M + E + T NP® M + E +T

Louis Pasteur established beyond a shadow of a doubt that:

(a) Spontaneous Generation is impossible under present day conditions, and

(b) There are no Original Instructions or Outside Information left in the environment from the time of Creation.

Spontaneous Generation was dead, but ...

Around the time Pasteur was proving Spontaneous Generation could not occur in the present world, another man was proposing an idea which would eventually be shown to depend on Spontaneous Generation having occurred sometime in the past. In 1859, Englishman Charles Darwin (1809-1882) made popular the idea which would become known as Evolution.  It was not a new idea, but Darwin explained it in a way that was acceptable to many influential thinkers of his time.

Darwin was a gifted amateur naturalist whose formal education was in theology, but he never worked as a minister in a church.  He had a private income and was able to spend his life in a personal study of the living world.  He wrote many books detailing his observations of living things, ranging from barnacles to orchids.  His theory of evolution claimed all living things arose from a common ancestor and had slowly changed from one form into another due to Natural Processes alone.  Although Charles Darwin wrote much about Natural Processes changing one life form into another, he did not seriously address the problem of how life arose in the first place.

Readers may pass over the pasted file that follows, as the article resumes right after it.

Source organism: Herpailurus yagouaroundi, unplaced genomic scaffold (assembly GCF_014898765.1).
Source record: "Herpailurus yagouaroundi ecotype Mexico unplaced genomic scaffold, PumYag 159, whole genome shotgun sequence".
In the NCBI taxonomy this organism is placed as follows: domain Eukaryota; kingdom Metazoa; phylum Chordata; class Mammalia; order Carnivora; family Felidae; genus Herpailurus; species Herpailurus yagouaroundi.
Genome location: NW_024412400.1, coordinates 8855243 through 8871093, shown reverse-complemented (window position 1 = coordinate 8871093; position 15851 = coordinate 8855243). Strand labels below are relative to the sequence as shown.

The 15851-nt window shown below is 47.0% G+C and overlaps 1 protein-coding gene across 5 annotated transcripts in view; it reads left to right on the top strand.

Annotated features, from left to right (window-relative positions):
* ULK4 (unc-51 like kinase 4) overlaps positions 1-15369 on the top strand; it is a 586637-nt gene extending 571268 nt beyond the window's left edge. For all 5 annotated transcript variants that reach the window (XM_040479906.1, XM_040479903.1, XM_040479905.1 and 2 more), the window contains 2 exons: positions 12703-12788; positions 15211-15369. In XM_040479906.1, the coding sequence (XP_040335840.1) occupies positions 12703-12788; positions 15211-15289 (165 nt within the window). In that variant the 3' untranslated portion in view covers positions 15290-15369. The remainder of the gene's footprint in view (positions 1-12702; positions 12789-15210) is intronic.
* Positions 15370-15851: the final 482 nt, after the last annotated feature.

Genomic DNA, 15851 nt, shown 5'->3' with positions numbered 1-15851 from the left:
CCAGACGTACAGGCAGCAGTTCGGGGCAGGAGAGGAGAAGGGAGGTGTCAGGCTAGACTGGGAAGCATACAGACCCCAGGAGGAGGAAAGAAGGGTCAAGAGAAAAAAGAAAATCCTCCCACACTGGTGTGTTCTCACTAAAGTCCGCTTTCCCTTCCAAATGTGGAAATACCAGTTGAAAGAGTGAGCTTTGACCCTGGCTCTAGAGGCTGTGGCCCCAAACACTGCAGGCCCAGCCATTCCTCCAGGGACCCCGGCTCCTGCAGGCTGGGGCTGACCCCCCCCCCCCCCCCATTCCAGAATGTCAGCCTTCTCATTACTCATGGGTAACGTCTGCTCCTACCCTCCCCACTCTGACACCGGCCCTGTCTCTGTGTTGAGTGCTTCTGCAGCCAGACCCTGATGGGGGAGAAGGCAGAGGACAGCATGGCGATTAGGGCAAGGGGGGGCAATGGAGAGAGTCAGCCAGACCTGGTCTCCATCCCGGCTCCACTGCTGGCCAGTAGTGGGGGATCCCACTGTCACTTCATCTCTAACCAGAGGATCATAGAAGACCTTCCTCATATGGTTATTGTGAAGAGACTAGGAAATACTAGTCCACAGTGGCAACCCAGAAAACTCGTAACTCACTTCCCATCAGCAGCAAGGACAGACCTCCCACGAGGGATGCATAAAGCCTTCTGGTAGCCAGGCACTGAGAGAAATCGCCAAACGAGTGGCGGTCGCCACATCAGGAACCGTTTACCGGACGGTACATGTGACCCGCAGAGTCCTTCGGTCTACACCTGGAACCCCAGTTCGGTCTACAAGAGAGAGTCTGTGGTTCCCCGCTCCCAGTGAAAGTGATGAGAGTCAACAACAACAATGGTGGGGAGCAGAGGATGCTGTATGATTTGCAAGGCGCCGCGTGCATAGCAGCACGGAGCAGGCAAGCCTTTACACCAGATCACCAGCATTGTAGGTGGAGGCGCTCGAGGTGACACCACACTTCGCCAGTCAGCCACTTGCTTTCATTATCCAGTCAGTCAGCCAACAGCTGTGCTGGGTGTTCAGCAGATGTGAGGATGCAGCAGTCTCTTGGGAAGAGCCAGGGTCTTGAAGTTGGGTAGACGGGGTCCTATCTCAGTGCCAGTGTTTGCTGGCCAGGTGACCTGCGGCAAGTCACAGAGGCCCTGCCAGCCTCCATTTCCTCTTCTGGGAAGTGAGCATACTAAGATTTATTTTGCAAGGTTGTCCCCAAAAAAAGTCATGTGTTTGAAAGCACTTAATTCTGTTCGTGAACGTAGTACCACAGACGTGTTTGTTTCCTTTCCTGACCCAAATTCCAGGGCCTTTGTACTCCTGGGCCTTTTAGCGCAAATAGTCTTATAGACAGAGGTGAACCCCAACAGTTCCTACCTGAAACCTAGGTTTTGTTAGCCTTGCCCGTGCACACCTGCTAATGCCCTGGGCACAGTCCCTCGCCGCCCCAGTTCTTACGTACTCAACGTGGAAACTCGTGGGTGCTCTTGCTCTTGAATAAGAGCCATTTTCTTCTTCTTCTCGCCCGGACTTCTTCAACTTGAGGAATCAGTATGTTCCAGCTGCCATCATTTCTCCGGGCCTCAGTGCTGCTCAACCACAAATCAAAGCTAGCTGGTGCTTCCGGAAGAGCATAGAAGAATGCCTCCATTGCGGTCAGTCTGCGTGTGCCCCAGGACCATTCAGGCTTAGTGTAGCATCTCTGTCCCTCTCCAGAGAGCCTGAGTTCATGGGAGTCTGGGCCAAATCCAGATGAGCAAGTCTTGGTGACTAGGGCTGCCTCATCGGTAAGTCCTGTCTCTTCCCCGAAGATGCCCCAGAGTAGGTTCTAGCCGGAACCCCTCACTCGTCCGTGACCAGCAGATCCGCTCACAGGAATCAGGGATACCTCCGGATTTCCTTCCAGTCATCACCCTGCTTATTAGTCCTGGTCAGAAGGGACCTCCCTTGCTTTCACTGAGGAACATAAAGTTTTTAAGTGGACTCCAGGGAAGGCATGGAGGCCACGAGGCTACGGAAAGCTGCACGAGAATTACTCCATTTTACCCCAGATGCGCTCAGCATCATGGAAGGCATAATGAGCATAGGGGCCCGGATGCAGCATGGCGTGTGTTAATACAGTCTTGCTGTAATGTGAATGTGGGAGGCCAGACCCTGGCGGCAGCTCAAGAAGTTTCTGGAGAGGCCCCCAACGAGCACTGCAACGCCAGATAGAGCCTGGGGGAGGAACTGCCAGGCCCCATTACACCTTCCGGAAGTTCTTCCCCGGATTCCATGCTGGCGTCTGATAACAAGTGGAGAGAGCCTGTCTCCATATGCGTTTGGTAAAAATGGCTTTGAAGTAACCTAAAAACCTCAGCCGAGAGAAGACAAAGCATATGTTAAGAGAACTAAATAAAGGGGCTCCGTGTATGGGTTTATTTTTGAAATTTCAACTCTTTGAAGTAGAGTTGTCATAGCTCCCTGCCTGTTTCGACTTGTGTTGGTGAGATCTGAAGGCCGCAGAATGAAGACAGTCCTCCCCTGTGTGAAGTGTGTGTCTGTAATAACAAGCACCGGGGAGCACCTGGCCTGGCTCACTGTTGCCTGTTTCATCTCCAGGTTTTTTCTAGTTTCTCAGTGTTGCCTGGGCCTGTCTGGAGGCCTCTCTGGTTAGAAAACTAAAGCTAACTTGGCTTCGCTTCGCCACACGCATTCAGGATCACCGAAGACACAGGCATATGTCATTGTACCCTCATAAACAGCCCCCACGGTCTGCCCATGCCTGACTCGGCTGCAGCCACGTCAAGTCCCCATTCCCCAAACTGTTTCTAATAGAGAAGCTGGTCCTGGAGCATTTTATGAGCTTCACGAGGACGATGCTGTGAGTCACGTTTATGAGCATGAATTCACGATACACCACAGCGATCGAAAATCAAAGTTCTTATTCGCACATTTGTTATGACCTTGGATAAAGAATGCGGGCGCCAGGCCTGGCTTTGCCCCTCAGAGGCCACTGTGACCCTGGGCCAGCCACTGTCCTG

In a personal letter to J.D Hooker Darwin speculated:

"It is often said that all the conditions for the first production of a living organism are now present, which could ever have been present. But if (and oh! what a big if!) we could conceive in some warm little pond, with all sorts of ammonia and phosphoric salts, light, heat, electricity, &c., present, that a proteine [sic] compound was chemically formed ready to undergo still more complex changes, at the present day such matter would be instantly devoured or absorbed, which would not have been the case before living creatures were formed."
Letter to J.D. Hooker, 1871, in Darwin F., ed., The Life and Letters of Charles Darwin, [1898], Basic Books: New York NY, Vol. II, 1959, reprint, pp.202-203)

Other than this, Darwin left the origin of life open the possibility of Divine Creation.

Pasteur and Darwin

Pasteur was amongst the first to realise Darwin's theory would lead to a new version of Spontaneous Generation where life appeared as a result of only the Natural Properties of matter, energy and time. Because of this Pasteur became a public opponent of Charles Darwin.

Evolution prevails

Since the 1860's, Darwin's theory has been expanded and modified by many others, but all modern evolutionary thinking is based on Darwin's idea of simple organisms changing into more complex organisms as a result of natural processes alone.  In its current form, the General Evolutionary Theory can be summarised with the statement: present life forms arose by natural changes to previous life forms, which evolved from the first life form, which arose spontaneously from non living matter.


How did Darwin's followers manage to get around Pasteur's findings? 

We will look at some experiments that claim to do this in Chapter 2.


Before the 1860's people believed living organisms could arise from non-living matter by Spontaneous Generation, but Louis Pasteur showed Spontaneous Generation did not occur, and living things only arose from pre-existing life.

In 1859 Charles Darwin published his book "On the Origin of Species" and many people came to believe that new life forms came about by natural processes alone.  This meant that the first life form must have arisen from non-living matter by natural processes, i.e. a form of Spontaneous Generation.